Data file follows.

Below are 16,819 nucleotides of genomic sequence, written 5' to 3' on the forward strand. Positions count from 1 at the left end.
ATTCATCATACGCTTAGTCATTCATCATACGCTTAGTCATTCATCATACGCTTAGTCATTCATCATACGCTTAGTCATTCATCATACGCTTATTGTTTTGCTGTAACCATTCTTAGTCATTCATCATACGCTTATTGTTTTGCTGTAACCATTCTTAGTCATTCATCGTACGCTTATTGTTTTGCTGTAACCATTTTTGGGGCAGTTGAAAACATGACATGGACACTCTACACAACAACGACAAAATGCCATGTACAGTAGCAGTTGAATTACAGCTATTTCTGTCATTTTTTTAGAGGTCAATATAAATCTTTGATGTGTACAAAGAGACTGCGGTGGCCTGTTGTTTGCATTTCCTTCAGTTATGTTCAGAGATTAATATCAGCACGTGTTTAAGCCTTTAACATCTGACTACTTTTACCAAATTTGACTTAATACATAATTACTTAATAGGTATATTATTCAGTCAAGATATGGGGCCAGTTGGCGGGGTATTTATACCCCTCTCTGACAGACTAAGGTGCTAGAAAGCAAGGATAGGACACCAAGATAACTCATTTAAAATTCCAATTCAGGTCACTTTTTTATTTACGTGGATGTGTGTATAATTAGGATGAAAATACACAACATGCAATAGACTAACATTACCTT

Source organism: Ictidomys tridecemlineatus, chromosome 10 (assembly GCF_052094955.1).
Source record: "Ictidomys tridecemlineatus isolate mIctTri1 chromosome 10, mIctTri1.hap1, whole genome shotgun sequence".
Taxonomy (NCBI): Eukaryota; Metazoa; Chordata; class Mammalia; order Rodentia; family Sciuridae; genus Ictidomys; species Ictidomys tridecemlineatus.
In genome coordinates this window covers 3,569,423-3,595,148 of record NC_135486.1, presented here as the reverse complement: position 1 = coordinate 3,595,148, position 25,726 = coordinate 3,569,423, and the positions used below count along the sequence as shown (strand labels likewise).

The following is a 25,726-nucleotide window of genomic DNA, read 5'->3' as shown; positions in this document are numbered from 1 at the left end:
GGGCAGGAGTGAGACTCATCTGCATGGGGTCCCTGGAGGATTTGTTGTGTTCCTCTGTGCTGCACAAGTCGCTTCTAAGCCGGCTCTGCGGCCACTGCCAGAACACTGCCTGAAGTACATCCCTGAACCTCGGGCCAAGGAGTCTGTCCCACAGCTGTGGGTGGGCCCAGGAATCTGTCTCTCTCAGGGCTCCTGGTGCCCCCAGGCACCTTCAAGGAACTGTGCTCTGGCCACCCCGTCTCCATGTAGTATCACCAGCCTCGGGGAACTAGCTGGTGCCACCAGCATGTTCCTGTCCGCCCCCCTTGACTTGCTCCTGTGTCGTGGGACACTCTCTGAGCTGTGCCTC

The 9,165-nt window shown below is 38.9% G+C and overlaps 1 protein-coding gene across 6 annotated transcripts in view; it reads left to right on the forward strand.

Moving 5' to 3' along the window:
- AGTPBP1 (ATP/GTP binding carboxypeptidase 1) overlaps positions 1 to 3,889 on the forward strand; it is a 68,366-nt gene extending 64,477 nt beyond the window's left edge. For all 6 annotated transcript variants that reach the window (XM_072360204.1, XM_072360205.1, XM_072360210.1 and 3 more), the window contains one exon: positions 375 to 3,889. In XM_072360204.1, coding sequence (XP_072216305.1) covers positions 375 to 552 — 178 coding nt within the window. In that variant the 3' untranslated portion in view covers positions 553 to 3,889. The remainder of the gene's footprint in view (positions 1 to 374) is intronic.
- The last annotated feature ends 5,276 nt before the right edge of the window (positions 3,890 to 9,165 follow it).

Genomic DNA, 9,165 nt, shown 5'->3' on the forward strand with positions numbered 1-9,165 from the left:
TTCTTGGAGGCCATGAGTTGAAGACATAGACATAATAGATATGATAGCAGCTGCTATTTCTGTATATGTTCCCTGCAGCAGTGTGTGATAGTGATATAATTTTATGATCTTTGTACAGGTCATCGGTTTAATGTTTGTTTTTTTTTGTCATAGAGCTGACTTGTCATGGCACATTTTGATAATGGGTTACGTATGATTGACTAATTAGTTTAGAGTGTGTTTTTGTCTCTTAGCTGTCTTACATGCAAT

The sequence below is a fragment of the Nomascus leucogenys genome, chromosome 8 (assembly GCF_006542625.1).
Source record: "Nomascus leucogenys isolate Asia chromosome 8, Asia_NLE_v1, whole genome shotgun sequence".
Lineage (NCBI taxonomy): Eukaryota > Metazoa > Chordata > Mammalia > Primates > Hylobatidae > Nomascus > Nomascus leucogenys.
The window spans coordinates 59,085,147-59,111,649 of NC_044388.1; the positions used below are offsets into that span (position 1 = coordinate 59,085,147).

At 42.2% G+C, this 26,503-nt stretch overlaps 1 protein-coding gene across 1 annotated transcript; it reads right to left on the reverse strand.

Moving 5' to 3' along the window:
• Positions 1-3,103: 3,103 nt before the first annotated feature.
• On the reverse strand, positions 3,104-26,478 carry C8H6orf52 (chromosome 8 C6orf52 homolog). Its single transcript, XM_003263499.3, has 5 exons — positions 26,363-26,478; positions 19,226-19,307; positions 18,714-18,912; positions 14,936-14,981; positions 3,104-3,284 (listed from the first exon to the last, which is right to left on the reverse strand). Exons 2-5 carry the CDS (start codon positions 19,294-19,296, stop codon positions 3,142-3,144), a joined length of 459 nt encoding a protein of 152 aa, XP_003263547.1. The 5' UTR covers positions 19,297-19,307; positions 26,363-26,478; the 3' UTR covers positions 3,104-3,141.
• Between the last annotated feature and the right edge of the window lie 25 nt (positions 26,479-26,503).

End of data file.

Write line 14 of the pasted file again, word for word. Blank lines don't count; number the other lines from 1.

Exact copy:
TTCTTGGAGGCCATGAGTTGAAGACATAGACATAATAGATATGATAGCAGCTGCTATTTCTGTATATGTTCCCTGCAGCAGTGTGTGATAGTGATATAATTTTATGATCTTTGTACAGGTCATCGGTTTAATGTTTGTTTTTTTTTGTCATAGAGCTGACTTGTCATGGCACATTTTGATAATGGGTTACGTATGATTGACTAATTAGTTTAGAGTGTGTTTTTGTCTCTTAGCTGTCTTACATGCAAT